Every year the CMS Thesis Award Committee recognizes and rewards excellence in the CMS PhD student research. As highlighted by Andrea Giammanco, the Award Committee Chair, “The quality of theses submitted for this award is increasing year after year, making harder the decision of the committee that selects the winners.”
Doing a PhD at CERN is a challenging experience requiring, among others, hard motivation, starved curiosity and large open-mindness. For these reasons all CMS PhD students should deserve a special mention. However, despite the difficulties, the committee recognizes one (in special cases more than one) PhD thesis that stands out in terms of the quality of content, originality, clarity of writing, and impact within CMS.
This years’ awardees are telling us about their research, career paths and their life as a PHD student.
Daniel Salerno, Universität Zürich
I was born and raised in Australia where I completed a double bachelor degree at the University of Melbourne. During this time I did a one-semester exchange in St. Louis, USA and a one-semester exchange in Bologna, Italy. After the exchange, I knew I wanted to live, at least for a few years, in Italy. I worked for three years in corporate finance but then I decided to return to science and took the opportunity to move to Rome where I completed my masters in Physics. After this, I wanted to move to Zurich to be with my fiancée and I was lucky enough to get a PhD position at the University of Zurich working on the CMS experiment.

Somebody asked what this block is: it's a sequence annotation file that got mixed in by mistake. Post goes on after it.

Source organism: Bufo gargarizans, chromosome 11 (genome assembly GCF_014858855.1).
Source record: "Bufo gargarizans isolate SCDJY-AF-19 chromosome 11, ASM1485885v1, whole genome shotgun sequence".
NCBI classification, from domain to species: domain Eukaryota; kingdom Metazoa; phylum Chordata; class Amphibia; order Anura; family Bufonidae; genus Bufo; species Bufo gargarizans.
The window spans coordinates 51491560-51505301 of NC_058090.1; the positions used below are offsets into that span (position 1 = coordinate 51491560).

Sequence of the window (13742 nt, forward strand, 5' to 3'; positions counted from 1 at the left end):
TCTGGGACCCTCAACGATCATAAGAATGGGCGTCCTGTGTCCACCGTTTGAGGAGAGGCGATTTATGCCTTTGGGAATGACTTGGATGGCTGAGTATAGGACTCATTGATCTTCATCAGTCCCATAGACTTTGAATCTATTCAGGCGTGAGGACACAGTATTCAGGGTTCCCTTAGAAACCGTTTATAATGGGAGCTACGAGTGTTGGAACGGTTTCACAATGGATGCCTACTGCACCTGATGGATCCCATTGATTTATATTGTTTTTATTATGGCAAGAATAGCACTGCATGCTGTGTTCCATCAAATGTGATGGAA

The main task of my PhD research was to find the Higgs boson when it is produced together with a pair of top quarks, a process known as “ttH production”. The three particles decay very rapidly into new particles which live long enough to be detected in the CMS detector. I was looking for a very particular decay mode in which the Higgs boson decays to a pair of bottom quarks and both top quarks decay to a bottom quark and a W boson, which in turn decays to two light-flavour quarks. These eight quarks all hadronise in the detector and can be seen as bunches of several charged and uncharged particles, which are called jets. My task was therefore to look for collisions that produce eight jets that could be consistent with those coming from ttH production. After sorting through billions of collisions (called events) for interesting particles I then had to analyse millions of remaining events in more detail. My research contributed to the overall search for ttH production, which found enough events that can only be explained by the existence of this Higgs production process. Furthermore, we can use these results to measure the rate of ttH production and from this we can calculate the coupling strength between the Higgs boson and the top quark.
I really enjoyed being a PhD student at CMS. There is no doubt that it is a lot of hard work and there are times of extreme pressure. However, it is very special to be able to produce your own work contributing to fundamental research, and all the effort pays off in the end. Additionally, working with CERN gives you access to a great network of physicists from all over the world, some of whom will become good friends.
Joosep Pata, ETH Zürich
My name is Joosep Pata and I’m a particle physicist from Estonia. Currently I work in the US at the California Institute of Technology as a postdoc.
It has been 11 years since I started studying physics and I have been working on the CMS experiment for the past 7 years. I was attracted to fundamental science and particle physics in particular, as there is a possibility to discover and understand things about our world that we might not have known before.